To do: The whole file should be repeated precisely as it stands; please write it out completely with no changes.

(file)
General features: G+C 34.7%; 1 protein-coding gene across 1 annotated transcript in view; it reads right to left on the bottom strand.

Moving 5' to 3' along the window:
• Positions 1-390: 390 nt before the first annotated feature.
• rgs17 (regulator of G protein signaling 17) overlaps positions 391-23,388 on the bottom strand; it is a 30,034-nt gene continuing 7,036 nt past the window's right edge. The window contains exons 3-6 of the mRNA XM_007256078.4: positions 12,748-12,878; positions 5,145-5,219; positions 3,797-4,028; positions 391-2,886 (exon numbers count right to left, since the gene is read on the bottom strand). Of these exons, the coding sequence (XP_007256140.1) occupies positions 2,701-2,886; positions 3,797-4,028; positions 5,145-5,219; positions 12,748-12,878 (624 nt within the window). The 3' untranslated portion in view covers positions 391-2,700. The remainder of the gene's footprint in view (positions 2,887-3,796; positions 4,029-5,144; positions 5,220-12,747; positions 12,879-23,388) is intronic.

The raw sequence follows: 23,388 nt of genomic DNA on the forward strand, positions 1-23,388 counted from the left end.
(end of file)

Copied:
General features: G+C 34.7%; 1 protein-coding gene across 1 annotated transcript in view; it reads right to left on the bottom strand.

Moving 5' to 3' along the window:
• Positions 1-390: 390 nt before the first annotated feature.
• rgs17 (regulator of G protein signaling 17) overlaps positions 391-23,388 on the bottom strand; it is a 30,034-nt gene continuing 7,036 nt past the window's right edge. The window contains exons 3-6 of the mRNA XM_007256078.4: positions 12,748-12,878; positions 5,145-5,219; positions 3,797-4,028; positions 391-2,886 (exon numbers count right to left, since the gene is read on the bottom strand). Of these exons, the coding sequence (XP_007256140.1) occupies positions 2,701-2,886; positions 3,797-4,028; positions 5,145-5,219; positions 12,748-12,878 (624 nt within the window). The 3' untranslated portion in view covers positions 391-2,700. The remainder of the gene's footprint in view (positions 2,887-3,796; positions 4,029-5,144; positions 5,220-12,747; positions 12,879-23,388) is intronic.

The raw sequence follows: 23,388 nt of genomic DNA on the forward strand, positions 1-23,388 counted from the left end.